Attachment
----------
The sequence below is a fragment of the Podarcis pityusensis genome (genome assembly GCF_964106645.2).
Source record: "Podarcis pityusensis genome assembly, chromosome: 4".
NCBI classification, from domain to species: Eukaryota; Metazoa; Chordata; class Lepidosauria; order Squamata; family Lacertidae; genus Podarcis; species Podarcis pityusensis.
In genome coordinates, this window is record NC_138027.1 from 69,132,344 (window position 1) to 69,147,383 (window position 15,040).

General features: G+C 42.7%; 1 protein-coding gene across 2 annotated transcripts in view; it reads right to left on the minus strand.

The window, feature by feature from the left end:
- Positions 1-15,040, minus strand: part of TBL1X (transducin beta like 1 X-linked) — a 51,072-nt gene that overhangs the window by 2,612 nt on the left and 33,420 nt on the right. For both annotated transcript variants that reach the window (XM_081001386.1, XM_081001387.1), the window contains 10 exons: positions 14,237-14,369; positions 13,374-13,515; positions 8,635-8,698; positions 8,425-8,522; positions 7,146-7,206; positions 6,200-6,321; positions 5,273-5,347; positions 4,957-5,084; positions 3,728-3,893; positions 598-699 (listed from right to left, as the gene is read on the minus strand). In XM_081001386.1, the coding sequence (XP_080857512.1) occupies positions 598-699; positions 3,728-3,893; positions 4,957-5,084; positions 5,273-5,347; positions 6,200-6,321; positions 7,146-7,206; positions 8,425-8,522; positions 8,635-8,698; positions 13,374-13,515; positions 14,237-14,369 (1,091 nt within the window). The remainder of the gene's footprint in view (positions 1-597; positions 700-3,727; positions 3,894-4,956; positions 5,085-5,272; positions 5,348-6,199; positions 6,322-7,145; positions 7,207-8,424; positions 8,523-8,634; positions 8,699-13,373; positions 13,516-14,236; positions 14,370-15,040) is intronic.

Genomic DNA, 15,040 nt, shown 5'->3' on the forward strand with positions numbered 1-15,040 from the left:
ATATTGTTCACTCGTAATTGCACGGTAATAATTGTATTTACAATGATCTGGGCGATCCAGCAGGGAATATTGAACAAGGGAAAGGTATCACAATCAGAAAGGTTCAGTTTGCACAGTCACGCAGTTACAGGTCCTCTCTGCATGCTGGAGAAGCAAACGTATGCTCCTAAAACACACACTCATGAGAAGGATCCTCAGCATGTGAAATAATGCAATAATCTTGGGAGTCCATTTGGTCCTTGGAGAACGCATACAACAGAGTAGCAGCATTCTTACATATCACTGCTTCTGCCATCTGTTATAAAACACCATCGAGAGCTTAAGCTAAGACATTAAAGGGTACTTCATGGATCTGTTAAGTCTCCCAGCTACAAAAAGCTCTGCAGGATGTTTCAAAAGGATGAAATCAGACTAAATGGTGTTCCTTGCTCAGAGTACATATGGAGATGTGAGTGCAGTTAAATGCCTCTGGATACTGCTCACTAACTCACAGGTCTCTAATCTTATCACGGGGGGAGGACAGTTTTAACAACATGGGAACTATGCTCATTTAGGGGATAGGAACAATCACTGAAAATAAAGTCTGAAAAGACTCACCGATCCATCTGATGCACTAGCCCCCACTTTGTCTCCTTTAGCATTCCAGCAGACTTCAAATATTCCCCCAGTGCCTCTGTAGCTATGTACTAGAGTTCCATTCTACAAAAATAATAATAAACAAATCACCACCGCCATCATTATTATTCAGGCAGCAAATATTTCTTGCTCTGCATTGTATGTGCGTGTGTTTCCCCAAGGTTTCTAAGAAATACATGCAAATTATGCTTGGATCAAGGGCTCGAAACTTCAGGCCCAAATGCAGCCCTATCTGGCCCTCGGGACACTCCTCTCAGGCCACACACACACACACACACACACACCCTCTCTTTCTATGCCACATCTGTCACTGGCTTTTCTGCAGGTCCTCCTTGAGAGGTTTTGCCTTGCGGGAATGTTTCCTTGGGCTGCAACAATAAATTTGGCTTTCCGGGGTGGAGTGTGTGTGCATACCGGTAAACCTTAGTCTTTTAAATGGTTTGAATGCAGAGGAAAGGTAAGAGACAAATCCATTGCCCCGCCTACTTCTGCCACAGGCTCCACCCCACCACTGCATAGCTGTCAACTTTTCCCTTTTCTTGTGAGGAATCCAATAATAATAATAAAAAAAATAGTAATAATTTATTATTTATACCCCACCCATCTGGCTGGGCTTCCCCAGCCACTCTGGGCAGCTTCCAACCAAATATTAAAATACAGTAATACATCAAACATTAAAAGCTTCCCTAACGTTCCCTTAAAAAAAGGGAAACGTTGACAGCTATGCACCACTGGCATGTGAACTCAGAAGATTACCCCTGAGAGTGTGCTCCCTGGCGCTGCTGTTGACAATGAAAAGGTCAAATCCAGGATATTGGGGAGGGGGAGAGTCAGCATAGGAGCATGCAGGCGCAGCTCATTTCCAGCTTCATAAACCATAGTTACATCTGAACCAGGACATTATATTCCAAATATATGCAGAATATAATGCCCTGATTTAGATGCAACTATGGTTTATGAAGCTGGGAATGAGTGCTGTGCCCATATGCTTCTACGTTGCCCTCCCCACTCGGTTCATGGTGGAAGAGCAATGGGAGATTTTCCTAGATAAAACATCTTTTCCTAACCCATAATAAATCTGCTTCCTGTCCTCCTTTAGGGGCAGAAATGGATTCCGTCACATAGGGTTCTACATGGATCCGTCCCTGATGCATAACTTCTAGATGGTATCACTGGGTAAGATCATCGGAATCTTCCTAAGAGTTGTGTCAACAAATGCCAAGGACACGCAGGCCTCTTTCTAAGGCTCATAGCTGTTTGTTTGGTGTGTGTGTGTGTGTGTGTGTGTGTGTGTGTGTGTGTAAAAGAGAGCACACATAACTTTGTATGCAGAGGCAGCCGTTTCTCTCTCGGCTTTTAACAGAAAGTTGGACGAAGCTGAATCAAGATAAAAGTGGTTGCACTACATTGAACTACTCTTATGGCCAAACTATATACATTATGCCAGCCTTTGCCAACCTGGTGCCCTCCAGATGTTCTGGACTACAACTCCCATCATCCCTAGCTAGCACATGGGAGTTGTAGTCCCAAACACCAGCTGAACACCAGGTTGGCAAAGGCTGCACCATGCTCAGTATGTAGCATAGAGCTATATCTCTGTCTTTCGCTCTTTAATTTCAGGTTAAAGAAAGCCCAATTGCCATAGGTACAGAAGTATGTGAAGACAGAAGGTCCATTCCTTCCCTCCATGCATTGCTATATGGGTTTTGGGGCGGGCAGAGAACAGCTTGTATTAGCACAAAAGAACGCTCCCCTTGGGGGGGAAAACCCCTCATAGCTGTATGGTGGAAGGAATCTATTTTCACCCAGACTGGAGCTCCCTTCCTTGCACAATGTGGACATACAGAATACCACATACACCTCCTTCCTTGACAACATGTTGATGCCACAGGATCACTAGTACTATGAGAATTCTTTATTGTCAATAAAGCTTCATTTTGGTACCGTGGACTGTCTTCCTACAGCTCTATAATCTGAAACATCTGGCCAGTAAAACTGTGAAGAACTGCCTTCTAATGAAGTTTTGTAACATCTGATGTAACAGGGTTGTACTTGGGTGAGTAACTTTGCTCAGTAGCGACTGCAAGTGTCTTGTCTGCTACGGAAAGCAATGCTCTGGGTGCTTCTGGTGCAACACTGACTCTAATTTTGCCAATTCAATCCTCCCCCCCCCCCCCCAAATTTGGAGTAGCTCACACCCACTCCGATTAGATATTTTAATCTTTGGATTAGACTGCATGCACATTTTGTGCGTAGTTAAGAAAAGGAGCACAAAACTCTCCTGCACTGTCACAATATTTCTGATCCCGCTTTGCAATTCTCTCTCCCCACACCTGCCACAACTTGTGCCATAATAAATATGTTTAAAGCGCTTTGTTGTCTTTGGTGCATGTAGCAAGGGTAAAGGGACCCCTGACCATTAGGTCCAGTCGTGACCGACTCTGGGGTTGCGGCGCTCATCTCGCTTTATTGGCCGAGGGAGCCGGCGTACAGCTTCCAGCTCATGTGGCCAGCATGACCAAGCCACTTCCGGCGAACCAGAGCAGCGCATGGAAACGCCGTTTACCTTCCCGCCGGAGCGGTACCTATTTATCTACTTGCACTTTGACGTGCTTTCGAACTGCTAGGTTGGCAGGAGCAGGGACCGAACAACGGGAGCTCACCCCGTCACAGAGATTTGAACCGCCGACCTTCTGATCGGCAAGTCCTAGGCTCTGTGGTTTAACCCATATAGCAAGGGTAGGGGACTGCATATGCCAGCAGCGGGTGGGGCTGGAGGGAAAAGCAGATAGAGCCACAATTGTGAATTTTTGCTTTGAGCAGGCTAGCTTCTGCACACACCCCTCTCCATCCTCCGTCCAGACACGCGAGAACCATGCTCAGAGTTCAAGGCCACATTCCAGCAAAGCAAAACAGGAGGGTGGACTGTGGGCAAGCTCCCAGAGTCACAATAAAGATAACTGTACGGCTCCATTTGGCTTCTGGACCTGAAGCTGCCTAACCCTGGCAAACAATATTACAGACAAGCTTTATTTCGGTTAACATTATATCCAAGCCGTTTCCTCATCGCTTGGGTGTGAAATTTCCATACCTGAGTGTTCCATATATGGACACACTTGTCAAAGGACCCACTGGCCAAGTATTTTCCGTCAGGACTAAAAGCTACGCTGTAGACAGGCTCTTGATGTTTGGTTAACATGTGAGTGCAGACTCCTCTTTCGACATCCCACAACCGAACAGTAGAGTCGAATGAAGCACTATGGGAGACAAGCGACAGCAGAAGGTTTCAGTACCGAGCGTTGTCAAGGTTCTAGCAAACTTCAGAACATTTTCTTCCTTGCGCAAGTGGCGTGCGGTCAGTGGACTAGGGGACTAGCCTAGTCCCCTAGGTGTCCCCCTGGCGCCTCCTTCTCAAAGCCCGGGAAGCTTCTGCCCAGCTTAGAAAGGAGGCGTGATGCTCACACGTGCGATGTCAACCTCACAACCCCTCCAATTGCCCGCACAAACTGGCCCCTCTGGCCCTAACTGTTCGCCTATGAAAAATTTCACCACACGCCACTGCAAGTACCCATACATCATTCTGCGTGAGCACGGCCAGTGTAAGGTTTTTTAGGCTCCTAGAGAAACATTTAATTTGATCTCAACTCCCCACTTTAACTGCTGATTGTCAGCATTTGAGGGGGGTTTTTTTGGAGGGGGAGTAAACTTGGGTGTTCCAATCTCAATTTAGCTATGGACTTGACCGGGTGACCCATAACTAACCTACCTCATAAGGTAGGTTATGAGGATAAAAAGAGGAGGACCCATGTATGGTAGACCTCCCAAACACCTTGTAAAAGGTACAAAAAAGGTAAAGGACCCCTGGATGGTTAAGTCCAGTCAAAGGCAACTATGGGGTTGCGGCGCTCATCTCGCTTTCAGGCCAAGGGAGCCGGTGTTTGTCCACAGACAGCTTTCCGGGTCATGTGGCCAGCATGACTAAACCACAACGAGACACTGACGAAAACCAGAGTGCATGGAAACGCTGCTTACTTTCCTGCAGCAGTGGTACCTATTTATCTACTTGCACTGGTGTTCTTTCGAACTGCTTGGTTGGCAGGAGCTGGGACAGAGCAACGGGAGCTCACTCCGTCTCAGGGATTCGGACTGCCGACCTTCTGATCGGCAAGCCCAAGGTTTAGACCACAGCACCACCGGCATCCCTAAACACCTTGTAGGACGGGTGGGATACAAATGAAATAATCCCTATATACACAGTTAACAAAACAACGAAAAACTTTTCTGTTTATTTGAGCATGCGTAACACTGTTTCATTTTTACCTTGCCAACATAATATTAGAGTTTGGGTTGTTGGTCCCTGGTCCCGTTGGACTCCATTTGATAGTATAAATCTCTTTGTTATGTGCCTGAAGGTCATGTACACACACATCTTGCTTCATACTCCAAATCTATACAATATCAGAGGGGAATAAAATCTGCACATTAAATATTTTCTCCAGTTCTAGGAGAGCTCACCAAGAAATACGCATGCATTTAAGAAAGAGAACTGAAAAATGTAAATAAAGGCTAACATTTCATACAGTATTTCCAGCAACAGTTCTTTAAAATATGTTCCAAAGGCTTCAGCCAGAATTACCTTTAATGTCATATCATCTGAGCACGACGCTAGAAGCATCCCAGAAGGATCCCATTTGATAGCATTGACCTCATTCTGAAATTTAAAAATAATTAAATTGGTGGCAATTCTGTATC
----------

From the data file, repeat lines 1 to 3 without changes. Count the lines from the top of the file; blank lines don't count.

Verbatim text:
The sequence below is a fragment of the Podarcis pityusensis genome (genome assembly GCF_964106645.2).
Source record: "Podarcis pityusensis genome assembly, chromosome: 4".
NCBI classification, from domain to species: Eukaryota; Metazoa; Chordata; class Lepidosauria; order Squamata; family Lacertidae; genus Podarcis; species Podarcis pityusensis.